It is completely normal in this area to see Greek Orthodox churches built next to Roman-Latin temples.
A guided tour of the Murgia Materana park and its rupestrian churches is, in my opinion, the best way to experience them.
The gorge’s trails are similar to mountain trails and are not suitable for those who suffer from vertigo. The terrain is not difficult, and you do not need to be an experienced hiker, simply wear comfortable shoes.
8. Visit MUSMA
Matera was named the 2019 Capital of Culture for a reason, and that reason is that it is densely packed with museums. Among the most prestigious is the MUSMA, which stands for Matera Museum of Contemporary Sculpture.
The MUSMA museum is housed in the Pomarici Palace, a 17th-century structure in the sassi, and is the world’s only museum located in a cave.
The museum spaces include not only the palace’s built-up areas, but also the large excavated hypogea.
One of the museum’s unique features is that it houses contemporary art sculptures in man-made environments dating back centuries.
It depicts the history of Italian and international sculpture from the end of the nineteenth century to the present day.
It is the most important museum in Italy dedicated solely to sculpture.
The price of a ticket is €5.
9. Explore Piazza San Pietro Caveoso
Piazza San Pietro Caveoso is the main square in the sassi neighborhood.
The square provides a beautiful view of Murgia with its rupestrian churches and the crag with natural cavities.
The church of San Pietro Caveoso is located in this square and is the only church in the “sassi” that is not excavated in the tuff rock, and therefore has the appearance of a traditional church.
The church was built in the fourteenth century, but the facade was redone in the seventeenth century in the Baroque style.
An arch placed to the left of the church highlights the belvedere on the ravine.
The church is open to the public during the opening hours, which usually coincide with liturgical celebrations.
10. Visit the Madonna de Idris Rupestrian Church
The Church of Santa Maria De Idris is the largest rupestrian church in the sassi, and is located on a large rock, the Monterrone, overlooking San Pietro Caveoso Square.
It dates back to the twelfth century – the year construction began – and is part of a rocky complex that also includes an ancient crypt dedicated to San Giovanni in Monterrone, which contains very valuable frescoes.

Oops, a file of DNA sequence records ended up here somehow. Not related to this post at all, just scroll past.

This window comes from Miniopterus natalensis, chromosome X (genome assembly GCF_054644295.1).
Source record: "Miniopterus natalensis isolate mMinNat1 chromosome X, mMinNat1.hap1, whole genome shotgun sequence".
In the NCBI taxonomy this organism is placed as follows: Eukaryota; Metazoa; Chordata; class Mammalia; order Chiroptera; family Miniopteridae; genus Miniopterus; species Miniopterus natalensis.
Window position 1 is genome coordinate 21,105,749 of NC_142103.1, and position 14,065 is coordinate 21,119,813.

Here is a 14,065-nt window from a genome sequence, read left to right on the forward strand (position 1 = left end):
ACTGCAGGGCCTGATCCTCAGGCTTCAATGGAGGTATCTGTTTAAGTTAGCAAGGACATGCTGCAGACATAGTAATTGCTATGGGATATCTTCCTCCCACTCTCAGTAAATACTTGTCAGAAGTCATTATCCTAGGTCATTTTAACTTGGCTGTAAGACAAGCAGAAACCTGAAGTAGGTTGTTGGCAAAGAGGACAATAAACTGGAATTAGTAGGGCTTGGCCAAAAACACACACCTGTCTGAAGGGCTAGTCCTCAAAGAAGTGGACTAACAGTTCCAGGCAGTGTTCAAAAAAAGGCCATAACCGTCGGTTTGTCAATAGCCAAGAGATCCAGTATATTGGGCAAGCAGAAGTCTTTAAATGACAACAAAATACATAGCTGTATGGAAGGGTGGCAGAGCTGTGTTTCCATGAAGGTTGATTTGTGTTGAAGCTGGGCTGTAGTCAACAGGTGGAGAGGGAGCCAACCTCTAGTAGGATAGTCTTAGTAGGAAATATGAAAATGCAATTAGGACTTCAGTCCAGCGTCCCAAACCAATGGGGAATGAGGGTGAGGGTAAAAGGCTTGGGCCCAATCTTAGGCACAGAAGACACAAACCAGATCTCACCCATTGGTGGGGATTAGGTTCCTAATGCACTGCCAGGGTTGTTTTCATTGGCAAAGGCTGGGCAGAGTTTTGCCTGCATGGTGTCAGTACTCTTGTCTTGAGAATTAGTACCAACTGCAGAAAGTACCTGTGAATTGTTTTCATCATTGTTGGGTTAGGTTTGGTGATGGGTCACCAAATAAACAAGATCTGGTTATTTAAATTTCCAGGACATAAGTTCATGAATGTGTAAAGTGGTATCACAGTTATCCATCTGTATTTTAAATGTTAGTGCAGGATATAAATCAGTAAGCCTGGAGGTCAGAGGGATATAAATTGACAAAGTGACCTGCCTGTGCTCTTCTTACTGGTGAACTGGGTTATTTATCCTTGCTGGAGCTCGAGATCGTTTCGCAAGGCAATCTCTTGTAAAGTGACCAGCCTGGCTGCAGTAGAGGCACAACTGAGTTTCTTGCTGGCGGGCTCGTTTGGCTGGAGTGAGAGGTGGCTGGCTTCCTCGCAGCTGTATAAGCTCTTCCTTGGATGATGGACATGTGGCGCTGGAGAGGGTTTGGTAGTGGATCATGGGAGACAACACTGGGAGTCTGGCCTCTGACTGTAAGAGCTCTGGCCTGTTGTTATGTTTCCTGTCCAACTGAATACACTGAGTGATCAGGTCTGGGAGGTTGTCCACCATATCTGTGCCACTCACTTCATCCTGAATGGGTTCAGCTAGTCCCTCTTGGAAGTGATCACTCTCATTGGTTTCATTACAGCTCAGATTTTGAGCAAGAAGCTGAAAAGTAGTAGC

The Church of Madonna de Idris is part of the Matera rupestrian church circuit, which also includes Santa Lucia alle Malve, San Giovanni in Monterrone, and San Pietro Barisano.
11. Visit the unusual Purgatory Church
The Purgatory Church can be found on Via Ridola as you walk towards Palazzo Lanfranchi. The Confraternity of the Poor Souls of Purgatory built this small late Baroque church (hence the name).
The Purgatory Church is a one-of-a-kind example in Italy due to its oval shape and the use of scalps to depict the deaths in purgatory.
Really unusual for a Catholic church!
12. Visit Museo Laboratorio
The Museo Laboratorio della Civiltà Contadina is located in Via San Giovanni Vecchio 60 (Sasso Barisano), in a renovated courtyard building dating from the 16th century in the lower part. It is an ethno-anthropological museum, and if you want to see how local artisans and peasants used to live, visit the museum’s replica of a typical cave dwelling and workshop.
13. See Matera in Miniature
The Sassi in Miniatura, a workshop and museum with impressive limestone miniature models of the old town, is one of the things to do in Matera. This workshop can be found at Via Fiorentini, 82 in the Sasso Barisano, close to the Cathedral, the Tramontano Castle, and the Ridola Museum. Eustachio Rizzi’s skilled hands created the Sassi in Miniatura, which he built in May 1996 and worked on continuously for three long years. We now have the opportunity to admire this work in all its beauty and charm.
14. Taste the delicious cuisine of Matera
Matera’s cuisine consists of simple and authentic dishes made with local ingredients.
It is rich in vegetables, legumes, and cereals, but also includes meat for special occasions.
Matera bread is a typical product of excellence, delicious not only when freshly baked but also after a few days.
Cialledda, a soup made with stale bread and other poor but tasty flavors, is the most common dish of Matera’s culinary tradition. It is available in both a hot and a cold version for the warmer months.
Strascinate (fresh pasta) with cruschi peppers and cime di rapa (turnip tops) are also recommended, as is the “Crapiata materana”, a soup of legumes and wheat.
For those who enjoy street food, there’s “focaccia alla chianca,” a hard wheat focaccia baked directly on the oven’s stone. High and crispy, topped only with fresh tomatoes and olives.
And, here’s where to eat in Matera: the best restaurants, traditional spots, and street food.
Baccanti, a restaurant carved into the rock. The restaurant, which is situated in front of the picturesque landscape of the Rupestrian Churches Park, is very spacious and elegant.
Everything was delicious, from the appetizer to the dessert, especially the “Ricotta cheese cloud”.
If you are unsure about what to order, ask the staff, they will advise you on the best options.
La Lopa, another restaurant housed in a “cave,” is situated in the historic heart of Matera’s Sassi.
Antonella, the owner, is enthusiastic about her work and knows how to greet her visitors.
Here you’ll find high-quality traditional cuisine, as well as very good fresh homemade pasta.
Another excellent restaurant in the Sassi is Abbondanza Lucana, which is located in Rione Caveoso.
Here you can taste dishes inspired by the flavors and ingredients of the delicious Lucanian cuisine.
If you want to eat pizza while in Matera, Evoè 19a Buca is the place for you.
This underground restaurant has a perfect light and a natural warmth that is quite overwhelming.